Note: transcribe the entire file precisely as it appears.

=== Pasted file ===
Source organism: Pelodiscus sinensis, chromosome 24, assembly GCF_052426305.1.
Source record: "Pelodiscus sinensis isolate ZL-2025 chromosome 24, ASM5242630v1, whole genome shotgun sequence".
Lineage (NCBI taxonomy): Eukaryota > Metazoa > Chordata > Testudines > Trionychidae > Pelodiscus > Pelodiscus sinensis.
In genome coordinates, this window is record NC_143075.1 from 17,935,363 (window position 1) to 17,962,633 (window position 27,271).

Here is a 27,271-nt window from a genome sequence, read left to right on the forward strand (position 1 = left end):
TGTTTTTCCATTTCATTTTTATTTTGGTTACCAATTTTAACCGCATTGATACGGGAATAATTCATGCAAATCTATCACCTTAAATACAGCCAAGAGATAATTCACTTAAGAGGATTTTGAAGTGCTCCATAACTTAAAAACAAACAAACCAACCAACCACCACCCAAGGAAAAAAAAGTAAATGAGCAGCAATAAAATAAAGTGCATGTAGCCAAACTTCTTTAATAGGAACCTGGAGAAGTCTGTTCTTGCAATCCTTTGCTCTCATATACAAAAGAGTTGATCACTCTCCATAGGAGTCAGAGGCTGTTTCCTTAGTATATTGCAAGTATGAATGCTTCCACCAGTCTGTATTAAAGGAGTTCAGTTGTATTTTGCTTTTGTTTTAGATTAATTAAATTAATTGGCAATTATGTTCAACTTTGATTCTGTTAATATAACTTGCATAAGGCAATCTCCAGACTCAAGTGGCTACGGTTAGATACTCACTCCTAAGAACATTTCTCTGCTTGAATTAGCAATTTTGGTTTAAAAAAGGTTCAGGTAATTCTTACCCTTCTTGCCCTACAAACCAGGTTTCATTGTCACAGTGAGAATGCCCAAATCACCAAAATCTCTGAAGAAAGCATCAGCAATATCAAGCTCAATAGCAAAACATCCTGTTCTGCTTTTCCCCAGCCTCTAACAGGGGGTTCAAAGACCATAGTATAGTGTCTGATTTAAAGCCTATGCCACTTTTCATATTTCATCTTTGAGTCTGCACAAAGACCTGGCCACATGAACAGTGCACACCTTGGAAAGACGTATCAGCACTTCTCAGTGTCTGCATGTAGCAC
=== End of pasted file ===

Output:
Source organism: Pelodiscus sinensis, chromosome 24, assembly GCF_052426305.1.
Source record: "Pelodiscus sinensis isolate ZL-2025 chromosome 24, ASM5242630v1, whole genome shotgun sequence".
Lineage (NCBI taxonomy): Eukaryota > Metazoa > Chordata > Testudines > Trionychidae > Pelodiscus > Pelodiscus sinensis.
In genome coordinates, this window is record NC_143075.1 from 17,935,363 (window position 1) to 17,962,633 (window position 27,271).

Here is a 27,271-nt window from a genome sequence, read left to right on the forward strand (position 1 = left end):
TGTTTTTCCATTTCATTTTTATTTTGGTTACCAATTTTAACCGCATTGATACGGGAATAATTCATGCAAATCTATCACCTTAAATACAGCCAAGAGATAATTCACTTAAGAGGATTTTGAAGTGCTCCATAACTTAAAAACAAACAAACCAACCAACCACCACCCAAGGAAAAAAAAGTAAATGAGCAGCAATAAAATAAAGTGCATGTAGCCAAACTTCTTTAATAGGAACCTGGAGAAGTCTGTTCTTGCAATCCTTTGCTCTCATATACAAAAGAGTTGATCACTCTCCATAGGAGTCAGAGGCTGTTTCCTTAGTATATTGCAAGTATGAATGCTTCCACCAGTCTGTATTAAAGGAGTTCAGTTGTATTTTGCTTTTGTTTTAGATTAATTAAATTAATTGGCAATTATGTTCAACTTTGATTCTGTTAATATAACTTGCATAAGGCAATCTCCAGACTCAAGTGGCTACGGTTAGATACTCACTCCTAAGAACATTTCTCTGCTTGAATTAGCAATTTTGGTTTAAAAAAGGTTCAGGTAATTCTTACCCTTCTTGCCCTACAAACCAGGTTTCATTGTCACAGTGAGAATGCCCAAATCACCAAAATCTCTGAAGAAAGCATCAGCAATATCAAGCTCAATAGCAAAACATCCTGTTCTGCTTTTCCCCAGCCTCTAACAGGGGGTTCAAAGACCATAGTATAGTGTCTGATTTAAAGCCTATGCCACTTTTCATATTTCATCTTTGAGTCTGCACAAAGACCTGGCCACATGAACAGTGCACACCTTGGAAAGACGTATCAGCACTTCTCAGTGTCTGCATGTAGCAC